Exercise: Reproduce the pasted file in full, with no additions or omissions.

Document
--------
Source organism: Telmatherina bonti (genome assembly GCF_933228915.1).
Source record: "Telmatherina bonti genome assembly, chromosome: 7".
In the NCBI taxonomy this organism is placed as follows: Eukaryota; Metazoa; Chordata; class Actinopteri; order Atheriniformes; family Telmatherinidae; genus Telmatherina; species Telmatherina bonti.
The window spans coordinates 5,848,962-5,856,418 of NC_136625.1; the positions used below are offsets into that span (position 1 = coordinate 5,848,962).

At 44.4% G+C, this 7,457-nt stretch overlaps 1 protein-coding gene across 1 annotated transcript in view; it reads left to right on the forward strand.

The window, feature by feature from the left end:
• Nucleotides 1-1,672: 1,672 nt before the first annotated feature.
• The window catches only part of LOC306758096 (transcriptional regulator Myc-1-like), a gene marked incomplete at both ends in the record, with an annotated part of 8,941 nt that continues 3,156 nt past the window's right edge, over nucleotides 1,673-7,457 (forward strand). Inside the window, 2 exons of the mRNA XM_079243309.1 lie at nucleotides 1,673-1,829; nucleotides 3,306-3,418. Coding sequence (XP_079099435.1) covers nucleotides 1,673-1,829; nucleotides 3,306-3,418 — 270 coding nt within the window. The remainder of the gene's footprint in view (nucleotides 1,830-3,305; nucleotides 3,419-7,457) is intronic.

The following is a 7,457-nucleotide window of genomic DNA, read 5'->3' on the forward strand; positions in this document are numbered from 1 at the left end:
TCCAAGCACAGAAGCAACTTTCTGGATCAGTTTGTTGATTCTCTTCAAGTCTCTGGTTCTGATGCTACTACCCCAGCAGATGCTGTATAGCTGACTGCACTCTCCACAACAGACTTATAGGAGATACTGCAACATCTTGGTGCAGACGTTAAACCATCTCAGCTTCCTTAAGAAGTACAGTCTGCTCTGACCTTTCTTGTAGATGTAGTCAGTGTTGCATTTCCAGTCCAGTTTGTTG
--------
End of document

Source organism: Telmatherina bonti (genome assembly GCF_933228915.1).
Source record: "Telmatherina bonti genome assembly, chromosome: 7".
In the NCBI taxonomy this organism is placed as follows: Eukaryota; Metazoa; Chordata; class Actinopteri; order Atheriniformes; family Telmatherinidae; genus Telmatherina; species Telmatherina bonti.
The window spans coordinates 5,848,962-5,856,418 of NC_136625.1; the positions used below are offsets into that span (position 1 = coordinate 5,848,962).

At 44.4% G+C, this 7,457-nt stretch overlaps 1 protein-coding gene across 1 annotated transcript in view; it reads left to right on the forward strand.

The window, feature by feature from the left end:
• Nucleotides 1-1,672: 1,672 nt before the first annotated feature.
• The window catches only part of LOC306758096 (transcriptional regulator Myc-1-like), a gene marked incomplete at both ends in the record, with an annotated part of 8,941 nt that continues 3,156 nt past the window's right edge, over nucleotides 1,673-7,457 (forward strand). Inside the window, 2 exons of the mRNA XM_079243309.1 lie at nucleotides 1,673-1,829; nucleotides 3,306-3,418. Coding sequence (XP_079099435.1) covers nucleotides 1,673-1,829; nucleotides 3,306-3,418 — 270 coding nt within the window. The remainder of the gene's footprint in view (nucleotides 1,830-3,305; nucleotides 3,419-7,457) is intronic.

The following is a 7,457-nucleotide window of genomic DNA, read 5'->3' on the forward strand; positions in this document are numbered from 1 at the left end:
TCCAAGCACAGAAGCAACTTTCTGGATCAGTTTGTTGATTCTCTTCAAGTCTCTGGTTCTGATGCTACTACCCCAGCAGATGCTGTATAGCTGACTGCACTCTCCACAACAGACTTATAGGAGATACTGCAACATCTTGGTGCAGACGTTAAACCATCTCAGCTTCCTTAAGAAGTACAGTCTGCTCTGACCTTTCTTGTAGATGTAGTCAGTGTTGCATTTCCAGTCCAGTTTGTTG